It is anticipated that 3,000 job losses will occur in Europe, where AOL intends to finalise a deal to sell off its European internet access business by the autumn. The UK arm of AOL was put up for sale in June with a £1bn price tag. AOL's business in France and Germany are also being sold.
The remaining 2,000 job cuts are expected to occur in the US across AOL's professional and administrative dial-up internet access services.
As reported on Brand Republic earlier in the week, Time Warner plans to offer previous paid-for services to its broadband users for free, abandoning subscriptions and instead focusing on online ad revenues.
Jon Miller, CEO at AOL, confirmed yesterday that the services of around a quarter of its 19,000-strong workforce would no longer be required by early 2007, as the company expects to incur restructuring charges of $350m (£185m) by the end of that year.
AOL will face a payout in the region of $250m-$350m over the next 12 months in the way of severance packages, facility reductions and miscellaneous cutback costs.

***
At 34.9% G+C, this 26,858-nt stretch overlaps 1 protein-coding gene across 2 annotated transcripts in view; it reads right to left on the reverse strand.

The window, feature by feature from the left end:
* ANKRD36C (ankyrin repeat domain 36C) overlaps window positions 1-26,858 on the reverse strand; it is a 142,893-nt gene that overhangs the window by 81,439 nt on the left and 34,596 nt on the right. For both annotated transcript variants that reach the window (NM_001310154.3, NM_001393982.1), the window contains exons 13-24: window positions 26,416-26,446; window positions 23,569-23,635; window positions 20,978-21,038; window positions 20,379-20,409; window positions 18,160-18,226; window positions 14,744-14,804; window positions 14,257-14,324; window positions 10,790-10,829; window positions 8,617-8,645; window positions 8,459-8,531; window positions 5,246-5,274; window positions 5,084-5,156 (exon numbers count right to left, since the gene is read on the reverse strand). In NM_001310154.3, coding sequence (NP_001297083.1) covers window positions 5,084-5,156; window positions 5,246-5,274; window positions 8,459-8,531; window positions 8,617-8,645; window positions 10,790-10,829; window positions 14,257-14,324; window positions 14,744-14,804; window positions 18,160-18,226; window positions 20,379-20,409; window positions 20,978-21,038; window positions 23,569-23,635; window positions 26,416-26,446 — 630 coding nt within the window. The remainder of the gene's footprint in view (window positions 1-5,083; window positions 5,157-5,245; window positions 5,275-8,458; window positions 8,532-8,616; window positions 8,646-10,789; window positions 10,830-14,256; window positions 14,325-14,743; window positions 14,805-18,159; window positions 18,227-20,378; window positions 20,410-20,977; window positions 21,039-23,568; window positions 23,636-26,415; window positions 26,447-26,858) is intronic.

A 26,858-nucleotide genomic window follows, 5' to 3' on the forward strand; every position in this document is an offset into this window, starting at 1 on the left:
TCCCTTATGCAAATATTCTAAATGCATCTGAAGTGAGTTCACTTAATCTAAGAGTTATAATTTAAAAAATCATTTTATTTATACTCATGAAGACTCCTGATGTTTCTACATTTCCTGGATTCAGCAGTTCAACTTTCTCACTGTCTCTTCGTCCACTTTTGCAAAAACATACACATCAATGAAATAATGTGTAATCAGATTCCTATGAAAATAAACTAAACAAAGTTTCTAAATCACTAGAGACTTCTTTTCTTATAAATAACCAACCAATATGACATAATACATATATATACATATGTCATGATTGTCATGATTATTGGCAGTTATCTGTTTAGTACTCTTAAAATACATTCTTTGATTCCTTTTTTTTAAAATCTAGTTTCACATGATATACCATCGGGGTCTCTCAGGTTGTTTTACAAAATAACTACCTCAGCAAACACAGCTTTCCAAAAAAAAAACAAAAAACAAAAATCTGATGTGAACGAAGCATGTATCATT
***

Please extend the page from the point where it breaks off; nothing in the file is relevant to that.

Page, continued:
The company has shed 4,700 jobs since 2000, with the majority occurring in the US, but the creation of new jobs in India has kept the current workforce at around 19,000. However, it is understood that there will be no creation of jobs once the present round of cuts gets under way.
According to media reports, BSkyB, Carphone Warehouse, and Orange are interested in buying AOL's UK business, with bids for German operations likely to come from Versatel, freenet.de and United Internet.
AOL said it plans to increase the amount of online space available to customers to five gigabytes for non-paying customers, with 50 gigabytes to be made available to subscribers.
However, customers who now choose to move to another ISP once the European deal is finalised will be able to retain their AOL email addresses.
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